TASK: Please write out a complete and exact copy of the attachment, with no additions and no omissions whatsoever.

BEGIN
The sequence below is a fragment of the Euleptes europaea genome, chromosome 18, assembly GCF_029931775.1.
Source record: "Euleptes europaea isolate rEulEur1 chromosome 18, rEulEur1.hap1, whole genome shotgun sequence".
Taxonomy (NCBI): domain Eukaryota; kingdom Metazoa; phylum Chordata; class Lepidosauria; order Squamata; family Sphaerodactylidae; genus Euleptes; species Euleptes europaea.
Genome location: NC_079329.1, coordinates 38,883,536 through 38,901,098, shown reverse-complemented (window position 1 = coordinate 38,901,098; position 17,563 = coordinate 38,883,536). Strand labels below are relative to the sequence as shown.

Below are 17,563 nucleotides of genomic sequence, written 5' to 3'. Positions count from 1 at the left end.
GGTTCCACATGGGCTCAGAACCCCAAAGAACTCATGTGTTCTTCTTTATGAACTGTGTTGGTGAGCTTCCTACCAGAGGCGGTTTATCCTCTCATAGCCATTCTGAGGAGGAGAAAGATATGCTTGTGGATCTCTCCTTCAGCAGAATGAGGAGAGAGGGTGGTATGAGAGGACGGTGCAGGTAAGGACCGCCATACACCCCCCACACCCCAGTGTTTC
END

The sequence below is a fragment of the Euleptes europaea genome, chromosome 18, assembly GCF_029931775.1.
Source record: "Euleptes europaea isolate rEulEur1 chromosome 18, rEulEur1.hap1, whole genome shotgun sequence".
Taxonomy (NCBI): domain Eukaryota; kingdom Metazoa; phylum Chordata; class Lepidosauria; order Squamata; family Sphaerodactylidae; genus Euleptes; species Euleptes europaea.
Genome location: NC_079329.1, coordinates 38,883,536 through 38,901,098, shown reverse-complemented (window position 1 = coordinate 38,901,098; position 17,563 = coordinate 38,883,536). Strand labels below are relative to the sequence as shown.

Below are 17,563 nucleotides of genomic sequence, written 5' to 3'. Positions count from 1 at the left end.
GGTTCCACATGGGCTCAGAACCCCAAAGAACTCATGTGTTCTTCTTTATGAACTGTGTTGGTGAGCTTCCTACCAGAGGCGGTTTATCCTCTCATAGCCATTCTGAGGAGGAGAAAGATATGCTTGTGGATCTCTCCTTCAGCAGAATGAGGAGAGAGGGTGGTATGAGAGGACGGTGCAGGTAAGGACCGCCATACACCCCCCACACCCCAGTGTTTC